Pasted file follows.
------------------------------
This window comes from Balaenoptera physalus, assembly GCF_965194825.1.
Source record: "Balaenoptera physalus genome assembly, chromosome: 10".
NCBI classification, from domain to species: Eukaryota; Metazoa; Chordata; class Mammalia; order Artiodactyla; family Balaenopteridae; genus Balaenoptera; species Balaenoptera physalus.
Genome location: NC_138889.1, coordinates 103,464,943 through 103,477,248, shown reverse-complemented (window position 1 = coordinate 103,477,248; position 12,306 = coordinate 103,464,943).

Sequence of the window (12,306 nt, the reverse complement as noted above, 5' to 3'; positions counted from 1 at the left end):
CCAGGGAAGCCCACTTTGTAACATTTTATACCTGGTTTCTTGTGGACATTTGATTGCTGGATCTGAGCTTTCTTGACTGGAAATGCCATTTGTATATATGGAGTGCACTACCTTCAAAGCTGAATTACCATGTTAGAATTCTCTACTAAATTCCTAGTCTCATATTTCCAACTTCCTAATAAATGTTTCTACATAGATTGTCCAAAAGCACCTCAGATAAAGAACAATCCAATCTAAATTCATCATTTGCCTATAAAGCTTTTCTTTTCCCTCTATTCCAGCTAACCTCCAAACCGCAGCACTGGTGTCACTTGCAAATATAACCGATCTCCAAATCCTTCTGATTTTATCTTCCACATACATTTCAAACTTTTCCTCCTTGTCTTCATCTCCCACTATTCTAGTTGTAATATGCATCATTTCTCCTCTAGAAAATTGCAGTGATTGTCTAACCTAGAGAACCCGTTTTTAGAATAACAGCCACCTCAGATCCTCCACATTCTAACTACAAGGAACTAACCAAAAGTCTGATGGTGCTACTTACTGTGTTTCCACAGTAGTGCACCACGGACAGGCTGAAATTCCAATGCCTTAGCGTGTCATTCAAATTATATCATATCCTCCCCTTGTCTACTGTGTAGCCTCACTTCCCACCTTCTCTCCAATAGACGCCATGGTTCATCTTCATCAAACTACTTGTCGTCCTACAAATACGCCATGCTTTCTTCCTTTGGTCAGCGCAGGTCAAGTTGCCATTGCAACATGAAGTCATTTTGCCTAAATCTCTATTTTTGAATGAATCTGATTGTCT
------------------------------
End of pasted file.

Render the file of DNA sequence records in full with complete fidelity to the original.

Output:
This window comes from Balaenoptera physalus, assembly GCF_965194825.1.
Source record: "Balaenoptera physalus genome assembly, chromosome: 10".
NCBI classification, from domain to species: Eukaryota; Metazoa; Chordata; class Mammalia; order Artiodactyla; family Balaenopteridae; genus Balaenoptera; species Balaenoptera physalus.
Genome location: NC_138889.1, coordinates 103,464,943 through 103,477,248, shown reverse-complemented (window position 1 = coordinate 103,477,248; position 12,306 = coordinate 103,464,943).

Sequence of the window (12,306 nt, the reverse complement as noted above, 5' to 3'; positions counted from 1 at the left end):
CCAGGGAAGCCCACTTTGTAACATTTTATACCTGGTTTCTTGTGGACATTTGATTGCTGGATCTGAGCTTTCTTGACTGGAAATGCCATTTGTATATATGGAGTGCACTACCTTCAAAGCTGAATTACCATGTTAGAATTCTCTACTAAATTCCTAGTCTCATATTTCCAACTTCCTAATAAATGTTTCTACATAGATTGTCCAAAAGCACCTCAGATAAAGAACAATCCAATCTAAATTCATCATTTGCCTATAAAGCTTTTCTTTTCCCTCTATTCCAGCTAACCTCCAAACCGCAGCACTGGTGTCACTTGCAAATATAACCGATCTCCAAATCCTTCTGATTTTATCTTCCACATACATTTCAAACTTTTCCTCCTTGTCTTCATCTCCCACTATTCTAGTTGTAATATGCATCATTTCTCCTCTAGAAAATTGCAGTGATTGTCTAACCTAGAGAACCCGTTTTTAGAATAACAGCCACCTCAGATCCTCCACATTCTAACTACAAGGAACTAACCAAAAGTCTGATGGTGCTACTTACTGTGTTTCCACAGTAGTGCACCACGGACAGGCTGAAATTCCAATGCCTTAGCGTGTCATTCAAATTATATCATATCCTCCCCTTGTCTACTGTGTAGCCTCACTTCCCACCTTCTCTCCAATAGACGCCATGGTTCATCTTCATCAAACTACTTGTCGTCCTACAAATACGCCATGCTTTCTTCCTTTGGTCAGCGCAGGTCAAGTTGCCATTGCAACATGAAGTCATTTTGCCTAAATCTCTATTTTTGAATGAATCTGATTGTCT